Partisan Cycles in Congressional Elections and the Macroeconomy
In the postwar United States the president's party has always done worse in the midterm congressional elections than in the previous congressional election. Republican administrations exhibit below-average, and Democratic administrations above-average, economic growth in the first half of each term, whereas in the latter halves the two see equal growth. Our rational expectations model is consistent with these two regularities. In presidential elections, voters choose between two polarized candidates. They then use midterm elections to counterbalance the president's policies by strengthening the opposition in Congress. Since presidents of different parties are associated with different policies, our model predicts a (spurious) correlation between the states of the economy and elections. Our predictions contrast with those of retrospective voting models, in which voters reward the incumbent if the economy is doing well before the election. Our model performs empirically at least as well as, and often better than, alternative models.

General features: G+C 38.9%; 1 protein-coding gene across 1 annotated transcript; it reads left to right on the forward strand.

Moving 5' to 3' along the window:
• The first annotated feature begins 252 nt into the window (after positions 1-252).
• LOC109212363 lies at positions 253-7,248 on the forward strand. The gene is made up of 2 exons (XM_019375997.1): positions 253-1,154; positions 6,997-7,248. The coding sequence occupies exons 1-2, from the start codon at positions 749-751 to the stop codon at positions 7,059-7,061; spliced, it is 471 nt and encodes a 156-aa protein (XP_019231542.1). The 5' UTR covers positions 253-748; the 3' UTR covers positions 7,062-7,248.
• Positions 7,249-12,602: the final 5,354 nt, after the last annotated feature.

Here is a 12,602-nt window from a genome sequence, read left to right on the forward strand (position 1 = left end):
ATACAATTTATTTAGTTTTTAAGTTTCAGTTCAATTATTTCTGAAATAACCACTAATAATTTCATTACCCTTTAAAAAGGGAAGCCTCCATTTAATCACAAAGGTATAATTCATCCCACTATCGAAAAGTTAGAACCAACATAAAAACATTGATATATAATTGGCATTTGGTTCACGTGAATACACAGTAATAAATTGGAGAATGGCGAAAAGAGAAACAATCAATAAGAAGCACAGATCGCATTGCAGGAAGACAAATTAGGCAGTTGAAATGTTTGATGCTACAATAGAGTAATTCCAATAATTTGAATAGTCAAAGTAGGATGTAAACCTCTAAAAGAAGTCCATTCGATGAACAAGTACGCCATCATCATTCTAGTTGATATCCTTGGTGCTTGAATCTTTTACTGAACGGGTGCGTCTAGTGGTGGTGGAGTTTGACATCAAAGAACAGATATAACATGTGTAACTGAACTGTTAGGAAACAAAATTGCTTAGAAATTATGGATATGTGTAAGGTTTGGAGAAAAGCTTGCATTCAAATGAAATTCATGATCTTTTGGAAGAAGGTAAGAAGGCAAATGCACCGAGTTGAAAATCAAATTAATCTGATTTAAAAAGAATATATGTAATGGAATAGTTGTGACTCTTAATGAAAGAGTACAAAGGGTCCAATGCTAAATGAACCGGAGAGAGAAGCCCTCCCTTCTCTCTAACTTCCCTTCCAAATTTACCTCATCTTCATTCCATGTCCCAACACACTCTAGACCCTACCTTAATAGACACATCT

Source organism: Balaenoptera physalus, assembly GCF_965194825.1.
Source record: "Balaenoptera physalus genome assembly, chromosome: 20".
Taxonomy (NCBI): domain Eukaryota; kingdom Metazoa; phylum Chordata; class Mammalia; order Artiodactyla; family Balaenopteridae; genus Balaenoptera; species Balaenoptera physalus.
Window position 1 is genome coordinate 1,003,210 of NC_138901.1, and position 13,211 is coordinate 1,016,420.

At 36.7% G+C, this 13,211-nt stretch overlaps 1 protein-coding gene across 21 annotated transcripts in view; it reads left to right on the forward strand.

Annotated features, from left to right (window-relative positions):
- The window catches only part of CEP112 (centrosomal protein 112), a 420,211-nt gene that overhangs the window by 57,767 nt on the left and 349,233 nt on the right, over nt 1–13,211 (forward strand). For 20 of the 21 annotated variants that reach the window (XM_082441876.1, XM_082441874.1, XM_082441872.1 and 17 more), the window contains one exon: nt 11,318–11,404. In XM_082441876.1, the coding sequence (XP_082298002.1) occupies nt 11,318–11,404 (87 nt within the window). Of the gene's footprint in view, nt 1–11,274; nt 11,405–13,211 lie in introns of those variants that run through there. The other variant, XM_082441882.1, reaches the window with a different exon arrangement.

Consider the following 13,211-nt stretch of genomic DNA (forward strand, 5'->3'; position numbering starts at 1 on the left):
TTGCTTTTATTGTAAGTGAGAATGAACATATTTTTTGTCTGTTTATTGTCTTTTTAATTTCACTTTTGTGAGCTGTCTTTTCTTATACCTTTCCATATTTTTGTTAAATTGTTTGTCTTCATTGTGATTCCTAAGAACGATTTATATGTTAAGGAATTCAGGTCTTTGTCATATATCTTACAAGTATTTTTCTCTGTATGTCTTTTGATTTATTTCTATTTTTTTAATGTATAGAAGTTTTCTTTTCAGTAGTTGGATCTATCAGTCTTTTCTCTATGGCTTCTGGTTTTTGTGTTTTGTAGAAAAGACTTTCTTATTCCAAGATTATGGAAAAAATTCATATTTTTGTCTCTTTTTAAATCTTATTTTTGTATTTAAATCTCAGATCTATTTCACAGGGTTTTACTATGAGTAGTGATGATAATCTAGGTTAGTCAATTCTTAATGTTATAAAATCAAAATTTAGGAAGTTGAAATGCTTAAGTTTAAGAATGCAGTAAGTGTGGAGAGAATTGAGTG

|Date of creation:||1989|
|Date of revision:|
|Publication status:||Published in American Political Science Review|
|Contact details of provider:|| Postal: Littauer Center, Cambridge, MA 02138|
Web page: http://www.economics.harvard.edu/
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